Best Practices

Salesforce Announces the Launch of Salesforce Availability

#1MinuteTip Salesforce announces the launch of Salesforce Availability, a new resource to provide customers with availability best practices to help them achieve their goals. These best practices have been divided in two categories:

  • For Salesforce: Discover the best practices Salesforce follows to support a highly available and resilient experience for our customers.
  • For Customers: Learn more about how you can implement Salesforce for stronger resilience and performance.

Customers section has further been divided into following subsections, with each subsection containing link to relevant resources:

  1. Design Resilient Salesforce Solutions
  2. Optimize for Performance
  3. Prepare for Major Releases and Ensure Safe Changes
  4. Monitor and Support
  5. Respond to and Resolve Incidents
Salesforce Availability

References & Useful URLs

#TDX23 – Apex Patterns & Best Practices

#1MinuteTip #TDX23 Here is the link to download the PDF on “Apex Patterns and Best Practices in 2023” presented in TrailblazerDX 2023. These best practices have been divided into 5 categories that includes:

  1. Security Best Practices
  2. Performance Best Practices
  3. Designing Apex for Scale
  4. Writing Reusable Apex Code
  5. Writing Maintainable Apex Code
Salesforce Apex Patterns & Best Practices

References & Useful URLs

Video Series on Salesforce Well-Architected

#1MinuteTip Here is a video series brought to you by Salesforce Architects team.

What is Salesforce Well-Architected? It is a framework with prescriptive guidance that you can use in architecting your Salesforce solutions.

This playlist contains 9 short videos between 2 to 5 minutes each, explaining the various aspects of a well-architected solution.

Video Series on Salesforce Well-Architected

References & Useful URLs

Salesforce API Name Character Limits for Different Metadata Types

#1MinuteTip While working on a recent project, I was defining the technical/design standards and best practices for the Salesforce Implementation. As a part of this exercise, I was defining the naming convention for different metadata types and wanted to list the maximum characters allowed in the API Names of different metadata types.

Strangely, I couldn’t find any Salesforce reference document on the same. So just figured it out myself. There are three main limits on the length of the API Name for Metadata in Salesforce. 40 characters, 80 characters & 255 characters.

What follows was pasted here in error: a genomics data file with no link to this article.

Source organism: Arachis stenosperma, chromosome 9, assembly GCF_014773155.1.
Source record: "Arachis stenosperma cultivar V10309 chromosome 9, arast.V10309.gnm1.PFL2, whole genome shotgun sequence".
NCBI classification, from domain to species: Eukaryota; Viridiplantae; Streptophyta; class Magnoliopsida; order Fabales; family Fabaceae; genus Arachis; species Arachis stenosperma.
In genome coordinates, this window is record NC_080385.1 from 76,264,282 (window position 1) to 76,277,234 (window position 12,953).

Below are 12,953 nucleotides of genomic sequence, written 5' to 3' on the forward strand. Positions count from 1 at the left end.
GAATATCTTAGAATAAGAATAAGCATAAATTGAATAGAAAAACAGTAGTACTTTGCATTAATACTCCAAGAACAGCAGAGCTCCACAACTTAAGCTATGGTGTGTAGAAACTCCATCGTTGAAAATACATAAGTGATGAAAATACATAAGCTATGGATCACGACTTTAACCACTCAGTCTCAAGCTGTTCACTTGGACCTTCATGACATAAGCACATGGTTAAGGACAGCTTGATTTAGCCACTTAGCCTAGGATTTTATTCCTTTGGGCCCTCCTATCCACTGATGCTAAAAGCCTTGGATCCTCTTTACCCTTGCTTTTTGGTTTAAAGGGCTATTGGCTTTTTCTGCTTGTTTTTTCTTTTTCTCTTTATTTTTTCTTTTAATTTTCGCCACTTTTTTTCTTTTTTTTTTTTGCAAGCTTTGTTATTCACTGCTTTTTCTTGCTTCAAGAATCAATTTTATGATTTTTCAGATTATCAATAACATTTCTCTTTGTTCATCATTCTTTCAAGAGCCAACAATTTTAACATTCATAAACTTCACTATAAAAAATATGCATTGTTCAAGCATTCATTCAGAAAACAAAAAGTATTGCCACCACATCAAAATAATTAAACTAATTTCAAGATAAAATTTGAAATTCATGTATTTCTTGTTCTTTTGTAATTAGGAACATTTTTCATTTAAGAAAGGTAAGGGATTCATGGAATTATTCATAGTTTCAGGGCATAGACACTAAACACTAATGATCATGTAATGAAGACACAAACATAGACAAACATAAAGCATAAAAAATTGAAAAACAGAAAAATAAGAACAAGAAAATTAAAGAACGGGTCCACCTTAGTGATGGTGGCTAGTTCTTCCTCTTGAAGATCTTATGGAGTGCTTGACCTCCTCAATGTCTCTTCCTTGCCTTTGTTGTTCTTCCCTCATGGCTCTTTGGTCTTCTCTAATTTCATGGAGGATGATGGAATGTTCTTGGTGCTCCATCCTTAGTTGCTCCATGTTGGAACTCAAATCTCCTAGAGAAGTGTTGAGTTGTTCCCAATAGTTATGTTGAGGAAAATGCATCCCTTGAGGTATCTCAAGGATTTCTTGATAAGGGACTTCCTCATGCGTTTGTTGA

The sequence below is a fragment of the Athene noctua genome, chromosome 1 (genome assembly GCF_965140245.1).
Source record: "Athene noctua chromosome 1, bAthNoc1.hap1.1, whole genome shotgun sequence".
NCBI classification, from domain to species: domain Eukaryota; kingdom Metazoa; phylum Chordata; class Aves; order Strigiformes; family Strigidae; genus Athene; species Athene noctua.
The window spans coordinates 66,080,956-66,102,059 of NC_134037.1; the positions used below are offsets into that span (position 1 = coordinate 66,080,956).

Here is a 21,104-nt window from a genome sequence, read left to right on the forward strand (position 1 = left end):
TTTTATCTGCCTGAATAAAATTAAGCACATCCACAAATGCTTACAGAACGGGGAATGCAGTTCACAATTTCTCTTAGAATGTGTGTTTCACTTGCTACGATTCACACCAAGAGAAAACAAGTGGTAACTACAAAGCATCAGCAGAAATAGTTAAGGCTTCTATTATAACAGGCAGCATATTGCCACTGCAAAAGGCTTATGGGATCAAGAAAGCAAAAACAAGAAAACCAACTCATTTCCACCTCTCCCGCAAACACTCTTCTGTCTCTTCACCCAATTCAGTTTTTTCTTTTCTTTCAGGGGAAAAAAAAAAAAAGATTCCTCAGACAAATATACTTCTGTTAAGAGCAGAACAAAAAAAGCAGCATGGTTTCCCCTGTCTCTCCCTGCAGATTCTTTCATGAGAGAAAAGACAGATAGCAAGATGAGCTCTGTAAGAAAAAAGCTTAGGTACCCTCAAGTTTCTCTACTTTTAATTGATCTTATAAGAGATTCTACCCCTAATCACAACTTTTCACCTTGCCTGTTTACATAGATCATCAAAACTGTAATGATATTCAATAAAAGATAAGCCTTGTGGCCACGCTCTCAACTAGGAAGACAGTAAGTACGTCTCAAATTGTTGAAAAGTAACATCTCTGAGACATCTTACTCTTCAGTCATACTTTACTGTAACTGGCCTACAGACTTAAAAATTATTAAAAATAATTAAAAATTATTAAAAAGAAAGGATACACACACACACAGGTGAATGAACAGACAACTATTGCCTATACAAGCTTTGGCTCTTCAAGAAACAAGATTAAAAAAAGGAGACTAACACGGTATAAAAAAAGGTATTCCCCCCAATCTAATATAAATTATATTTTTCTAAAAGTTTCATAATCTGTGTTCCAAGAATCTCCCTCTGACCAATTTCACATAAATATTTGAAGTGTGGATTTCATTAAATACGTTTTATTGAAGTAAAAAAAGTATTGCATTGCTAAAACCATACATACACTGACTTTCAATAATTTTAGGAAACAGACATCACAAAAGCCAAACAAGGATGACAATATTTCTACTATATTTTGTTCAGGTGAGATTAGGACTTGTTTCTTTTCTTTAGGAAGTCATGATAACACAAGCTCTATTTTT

Here is the maximum number of characters you can use in the API Name of the metadata type in Salesforce. This can be helpful when coming up with a naming convention for your Salesforce implementation. Please also note that:

  • This excludes the suffix added by Salesforce (e.g. ‘__c’ for custom objects and fields)
  • This list does not include all the metadata. But all the important ones are covered here. If I have missed out anything important do mention that in the comment below and I will add it to the list.
Salesforce API Name Character Limits

Naming Convention for Your Salesforce Developer Edition Orgs

#1MinuteTip If you are a Salesforce Professional (e.g. admin, consultant, developer, architect) chances are that you have registered multiple developer edition orgs. And chances are that you have often struggled to come up with the My Domain name URL for your Org and the username. And as you keep on registering different orgs for developer purposes, you end up having a bunch of variety of Salesforce Orgs and the usernames with no standardization whatsoever.

  1. Come up with a prefix keyword for your Developer Edition Orgs. Like for me, it is ” asagarwal “. For you it can be your first name + last name (e.g. ” annaparker”, ” aparker “) or any combination on these lines. If you have a blog or company, you can use those as the prefix. But just come up with something.
  2. Then use the second word for the purpose of the org. Like if it is for trailhead modules then call it “trailhead”. If it is for learning a specific topic likes Flows or Field Service Lighting, then use that. So the string becomes ” annaparker-flow” or “annaparker-fsl” or “annaparker-cpq”
  3. For developer edition orgs, Salesforce will automatically add the suffix “-dev-ed”. So, your URL becomes
    • annaparker-flow-dev-ed
    • annaparker-trailhead-dev-ed
    • annaparker-fls-dev-ed
    • annaparker-cpq-dev-ed
  4. If you need multiple Salesforce Developer Edition Orgs for the similar purpose (like multiple developer edition orgs for trailhead modules) then just add a number starting with “2” to your second word. Like “annaparker-trailhead02”, “annaparker-trailhead03 ” and so on.
  5. Once you have the naming convention for the My Domain URL of your org, coming up with the username is pretty straightforward. Just use the format “” For example:
  6. The benefit of taking this approach will that you will have a standard naming convention, it will have your branding (just in case if you need to share the screenshots with someone or somewhere like a blog) and you will not need to spend much time thinking about it.
  7. If you already have a bunch of Developer Edition Orgs, you can also apply this naming convention to those orgs. Just make changes in “My Domain” URL under Setup and the username.

    Feel free to modify the naming convention as per your preference. The objective of this post is just to give you some ideas and get your creating juices flowing.

    A Naming Convention for Your Salesforce Developer Edition Orgs
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